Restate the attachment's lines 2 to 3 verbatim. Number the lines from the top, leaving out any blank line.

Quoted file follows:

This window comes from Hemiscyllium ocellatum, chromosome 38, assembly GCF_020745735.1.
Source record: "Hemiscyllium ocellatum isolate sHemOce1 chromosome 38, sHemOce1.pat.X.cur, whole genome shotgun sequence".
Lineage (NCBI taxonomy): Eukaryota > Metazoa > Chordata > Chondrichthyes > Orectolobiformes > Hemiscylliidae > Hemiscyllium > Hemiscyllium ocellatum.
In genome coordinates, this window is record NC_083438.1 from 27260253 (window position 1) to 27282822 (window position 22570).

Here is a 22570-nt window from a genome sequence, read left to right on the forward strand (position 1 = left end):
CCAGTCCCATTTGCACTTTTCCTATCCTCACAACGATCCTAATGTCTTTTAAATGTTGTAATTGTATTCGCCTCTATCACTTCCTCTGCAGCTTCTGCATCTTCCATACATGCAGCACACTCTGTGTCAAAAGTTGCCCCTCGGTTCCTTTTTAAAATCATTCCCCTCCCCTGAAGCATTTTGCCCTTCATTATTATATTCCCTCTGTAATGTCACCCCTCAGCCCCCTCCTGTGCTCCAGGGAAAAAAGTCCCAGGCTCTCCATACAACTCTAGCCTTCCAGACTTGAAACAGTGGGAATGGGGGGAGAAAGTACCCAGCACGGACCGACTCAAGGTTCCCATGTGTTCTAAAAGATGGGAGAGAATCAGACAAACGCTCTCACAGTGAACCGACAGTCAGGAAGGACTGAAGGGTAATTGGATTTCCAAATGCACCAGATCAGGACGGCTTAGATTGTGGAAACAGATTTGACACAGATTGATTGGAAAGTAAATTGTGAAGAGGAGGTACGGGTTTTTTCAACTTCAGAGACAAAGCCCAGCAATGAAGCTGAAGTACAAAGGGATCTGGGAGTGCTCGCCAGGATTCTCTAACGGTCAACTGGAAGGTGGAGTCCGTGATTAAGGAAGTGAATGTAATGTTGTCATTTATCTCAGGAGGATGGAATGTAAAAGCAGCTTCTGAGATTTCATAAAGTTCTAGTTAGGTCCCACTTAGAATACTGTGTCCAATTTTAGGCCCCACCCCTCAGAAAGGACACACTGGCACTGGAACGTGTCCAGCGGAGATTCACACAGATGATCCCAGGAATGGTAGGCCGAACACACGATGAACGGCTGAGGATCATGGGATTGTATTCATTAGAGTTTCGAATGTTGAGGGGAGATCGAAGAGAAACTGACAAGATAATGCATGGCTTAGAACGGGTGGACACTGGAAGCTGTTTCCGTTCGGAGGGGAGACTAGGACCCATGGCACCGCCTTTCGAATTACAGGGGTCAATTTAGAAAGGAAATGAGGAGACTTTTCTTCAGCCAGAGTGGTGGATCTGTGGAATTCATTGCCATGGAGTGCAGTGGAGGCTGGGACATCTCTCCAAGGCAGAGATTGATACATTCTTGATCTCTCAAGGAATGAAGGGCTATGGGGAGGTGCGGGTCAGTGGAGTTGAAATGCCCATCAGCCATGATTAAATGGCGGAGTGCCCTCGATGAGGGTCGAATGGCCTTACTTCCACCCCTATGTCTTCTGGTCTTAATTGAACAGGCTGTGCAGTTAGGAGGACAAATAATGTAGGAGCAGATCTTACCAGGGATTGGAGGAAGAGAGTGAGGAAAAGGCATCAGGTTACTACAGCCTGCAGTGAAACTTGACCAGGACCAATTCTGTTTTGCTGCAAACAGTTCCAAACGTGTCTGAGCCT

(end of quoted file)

Source record: "Hemiscyllium ocellatum isolate sHemOce1 chromosome 38, sHemOce1.pat.X.cur, whole genome shotgun sequence".
Lineage (NCBI taxonomy): Eukaryota > Metazoa > Chordata > Chondrichthyes > Orectolobiformes > Hemiscylliidae > Hemiscyllium > Hemiscyllium ocellatum.